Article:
floe

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Related to floes: ice floes

floe

 (flō)
n.
1. An ice floe.
2. A segment that has separated from such an ice mass.

[Probably from Norwegian flo, layer, from Old Norse flō; see plāk- in Indo-European roots.]

floe

(fləʊ)
n
(Physical Geography) See ice floe
[C19: probably from Norwegian flo slab, layer, from Old Norse; see flaw1]

floe

(floʊ)

n.
1. a sheet of floating ice, chiefly on the surface of the sea, smaller than an ice field.
2. a detached floating portion of such a sheet.
Also called ice floe .
[1810–20; perhaps < Norwegian flo layer (compare Old Norse flō layer, level); c. Old English flōh piece, flagstone; compare flaw1]

floe

(flō)
A mass or sheet of floating ice.

Floe

 a field or pack of ice or similar substance.
Examples: cloud floes, 1886; ice floe, 1817.
ThesaurusAntonymsRelated WordsSynonymsLegend:
Noun1.floe - a flat mass of ice (smaller than an ice field) floating at seafloe - a flat mass of ice (smaller than an ice field) floating at sea
ice mass - a large mass of ice
Translations

floe

[fləʊ] N (= ice floe) → témpano m de hielo

floe

[ˈfləʊ] n (also ice floe) → morceau m de banquise

floe

nTreibeis nt, → Eisscholle f

floe

[fləʊ] n (also ice floe) → banchisa
References in classic literature ?
In the spring he and his people retreated from the floes to the rocky mainland, where they put up tents of skins, and snared the sea-birds, or speared the young seal basking on the beaches.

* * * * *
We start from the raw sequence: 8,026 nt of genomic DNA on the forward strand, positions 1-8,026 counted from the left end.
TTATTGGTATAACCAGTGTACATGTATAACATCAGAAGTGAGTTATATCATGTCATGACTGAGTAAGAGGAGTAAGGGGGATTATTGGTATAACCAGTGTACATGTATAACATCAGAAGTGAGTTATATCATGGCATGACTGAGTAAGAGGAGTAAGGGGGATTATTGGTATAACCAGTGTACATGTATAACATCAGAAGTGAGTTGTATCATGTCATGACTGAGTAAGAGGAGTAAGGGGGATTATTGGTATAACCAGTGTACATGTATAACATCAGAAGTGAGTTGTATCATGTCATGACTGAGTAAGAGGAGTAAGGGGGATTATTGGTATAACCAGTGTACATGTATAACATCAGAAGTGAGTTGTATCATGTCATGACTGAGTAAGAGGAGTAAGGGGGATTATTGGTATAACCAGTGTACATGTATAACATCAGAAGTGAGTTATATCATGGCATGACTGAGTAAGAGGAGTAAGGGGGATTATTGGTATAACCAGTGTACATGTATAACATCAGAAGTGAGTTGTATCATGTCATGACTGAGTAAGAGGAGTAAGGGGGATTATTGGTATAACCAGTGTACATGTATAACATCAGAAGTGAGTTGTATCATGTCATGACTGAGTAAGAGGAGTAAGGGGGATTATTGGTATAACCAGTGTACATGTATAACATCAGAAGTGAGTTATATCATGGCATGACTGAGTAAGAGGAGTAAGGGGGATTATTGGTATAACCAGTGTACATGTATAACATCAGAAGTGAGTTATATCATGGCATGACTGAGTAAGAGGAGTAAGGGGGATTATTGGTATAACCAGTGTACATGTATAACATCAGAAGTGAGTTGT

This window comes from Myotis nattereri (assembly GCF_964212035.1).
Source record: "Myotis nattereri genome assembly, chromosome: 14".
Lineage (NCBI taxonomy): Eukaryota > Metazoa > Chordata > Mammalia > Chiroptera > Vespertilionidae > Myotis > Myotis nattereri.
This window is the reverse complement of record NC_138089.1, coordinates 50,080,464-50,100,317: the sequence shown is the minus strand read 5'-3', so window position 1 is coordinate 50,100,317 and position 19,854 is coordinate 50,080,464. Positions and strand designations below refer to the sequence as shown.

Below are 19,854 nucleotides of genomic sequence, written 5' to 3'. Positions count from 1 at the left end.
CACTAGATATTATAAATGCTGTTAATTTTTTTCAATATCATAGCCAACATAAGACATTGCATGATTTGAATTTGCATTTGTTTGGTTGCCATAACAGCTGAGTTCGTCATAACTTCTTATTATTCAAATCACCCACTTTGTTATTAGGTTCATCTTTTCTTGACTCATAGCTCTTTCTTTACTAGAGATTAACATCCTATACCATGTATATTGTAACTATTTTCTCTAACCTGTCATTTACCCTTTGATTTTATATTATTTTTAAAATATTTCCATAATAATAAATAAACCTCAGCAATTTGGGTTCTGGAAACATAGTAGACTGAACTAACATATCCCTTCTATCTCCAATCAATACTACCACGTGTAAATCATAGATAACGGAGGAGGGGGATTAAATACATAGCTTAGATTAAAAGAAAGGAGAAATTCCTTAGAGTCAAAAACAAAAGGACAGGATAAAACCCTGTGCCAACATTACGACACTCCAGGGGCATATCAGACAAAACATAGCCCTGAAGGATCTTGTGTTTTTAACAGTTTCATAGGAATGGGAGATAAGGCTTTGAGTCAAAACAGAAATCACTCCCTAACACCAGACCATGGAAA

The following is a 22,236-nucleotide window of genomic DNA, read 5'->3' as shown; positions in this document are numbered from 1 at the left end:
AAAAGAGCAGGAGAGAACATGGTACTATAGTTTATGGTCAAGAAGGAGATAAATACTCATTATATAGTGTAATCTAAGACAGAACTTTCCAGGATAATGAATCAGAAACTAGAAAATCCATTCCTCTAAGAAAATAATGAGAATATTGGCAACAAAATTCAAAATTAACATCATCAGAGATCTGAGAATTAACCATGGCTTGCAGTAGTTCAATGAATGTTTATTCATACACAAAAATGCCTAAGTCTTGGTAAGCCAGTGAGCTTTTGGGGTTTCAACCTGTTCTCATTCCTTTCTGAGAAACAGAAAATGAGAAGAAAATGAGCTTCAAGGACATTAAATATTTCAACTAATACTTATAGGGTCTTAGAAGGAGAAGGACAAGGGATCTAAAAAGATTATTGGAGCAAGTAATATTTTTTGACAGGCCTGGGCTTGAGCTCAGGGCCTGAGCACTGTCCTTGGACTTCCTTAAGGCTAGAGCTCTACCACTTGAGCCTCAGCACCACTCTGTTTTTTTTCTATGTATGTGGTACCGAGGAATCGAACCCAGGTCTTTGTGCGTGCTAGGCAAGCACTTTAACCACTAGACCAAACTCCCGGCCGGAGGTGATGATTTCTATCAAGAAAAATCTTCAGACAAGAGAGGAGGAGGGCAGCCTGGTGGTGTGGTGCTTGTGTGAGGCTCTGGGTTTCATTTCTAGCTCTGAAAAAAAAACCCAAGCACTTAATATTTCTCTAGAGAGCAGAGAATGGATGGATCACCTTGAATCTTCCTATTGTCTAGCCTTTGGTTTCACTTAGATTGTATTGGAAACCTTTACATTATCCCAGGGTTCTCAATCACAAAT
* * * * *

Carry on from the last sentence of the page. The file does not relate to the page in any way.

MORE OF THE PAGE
The smashing and rebound of the floes as they grounded and splintered marked the borders of it, and a friendly shoal ran out to the northward, and turned aside the rush of the heaviest ice, exactly as a ploughshare turns over loam.
The edge of the floe off which the seal were used to fish in winter lay perhaps twenty miles beyond this barrier, and out of reach of the Tununirmiut.
Then they could see the ridged and furrowed surface of the floe tipped and laced with strange colours--red, copper, and bluish; but in the ordinary starlight everything turned to one frost-bitten gray.
Also, the strong current which sets east out of Lancaster Sound carried with it mile upon mile of what they call pack-ice--rough ice that has not frozen into fields; and this pack was bombarding the floe at the same time that the swell and heave of the storm-worked sea was weakening and undermining it.
If the floe broke up there would be no more waiting and suffering.
The Thing moved off slowly and clumsily across the ridges, heading always toward the westward and the land, and they followed, while the growling thunder at the edge of the floe rolled nearer and nearer.
That showed that the floe was being jammed home against the iron cliffs of Bylot's Island, the land to the southward behind them.
When we have eaten those we will all follow the seal on the floe.
But the fear of sinking passed away like their vigour, like their hopes; the shocks of the floes knocking against the ship's side could not rouse them from their apathy: and the Borgmester Dahl drifted out again un harmed into open water.
I was heard aft, and we managed to clear the sunken floe which had come all the way from the Southern ice-cap to have a try at our unsuspecting lives.
Then as if I had in sober truth rescued her from an Alpine height or an Arctic floe, I busied myself with nothing but lighting the gas and starting the fire.